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Youngest member qualifies for ICE

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A transport apprentice has qualified as the youngest ever member of the Institution of Civil Engineers (ICE).

Eighteen-year-old apprentice Dominik McCormick, who works for engineering firm Aecom in its transport division in Birmingham, has become the youngest ever person to be awarded technician status (EngTech MICE) by the ICE.

McCormick, who is studying at Solihull College in the West Midlands, said: “I chose an apprenticeship to pursue my desired career as an engineer and to gain valuable work experience whilst still continuing to study.

“I am fortunate to have worked on a number of projects through to completion. I enjoy seeing my designs implemented in the real world and in use on a daily basis. My future plan is to continue my studies and become a chartered civil engineer.”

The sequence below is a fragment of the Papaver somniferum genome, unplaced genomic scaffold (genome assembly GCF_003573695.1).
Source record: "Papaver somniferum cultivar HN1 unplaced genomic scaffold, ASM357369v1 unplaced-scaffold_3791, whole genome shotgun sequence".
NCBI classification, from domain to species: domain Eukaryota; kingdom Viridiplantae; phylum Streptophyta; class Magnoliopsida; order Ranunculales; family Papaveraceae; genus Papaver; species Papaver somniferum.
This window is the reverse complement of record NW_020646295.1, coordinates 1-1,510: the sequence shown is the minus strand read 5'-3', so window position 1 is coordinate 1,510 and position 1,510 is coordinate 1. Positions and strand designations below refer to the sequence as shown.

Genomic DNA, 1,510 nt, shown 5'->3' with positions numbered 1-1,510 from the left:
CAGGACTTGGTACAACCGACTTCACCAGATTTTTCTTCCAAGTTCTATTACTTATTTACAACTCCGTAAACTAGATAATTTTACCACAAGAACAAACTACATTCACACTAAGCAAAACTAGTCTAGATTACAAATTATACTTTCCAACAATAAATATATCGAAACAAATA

The Institution of Civil Engineers (ICE) said that university was not for everybody, and McCormick, like many young people, had successfully taken the first step on the “earn as you learn” route to his chosen career.

It added that qualified engineering technicians, like McCormick and his colleagues, performed a vital role in the development of roads, railways, and energy, water and waste networks. 

“I’d like to congratulate Dominik on his fantastic achievement,” said ICE director of membership recruitment Steve Feeley. “We are delighted to welcome young talented engineers and technicians qualifying with ICE, and I commend the commitment and dedication Dominik has shown to achieve this milestone early in his civil engineering career.

“Dominik has set out on the well-trodden path combining work and study, which has already led him to a professional qualification with ICE, and he can be rightly proud of what he has achieved. I wish him every success with his further studies and look forward to seeing his career progress.”

Solihull College apprenticeship coordinator and lecturer Steven Lintern added: “Dominik progressed through our level 3 apprenticeship here at Solihull College with drive and commitment, which is a testament to his personal ambition to be a chartered engineer.

“He has shown to others this apprenticeship pathway tangibly changes young people’s lives in many ways that the traditional university route often does not.”

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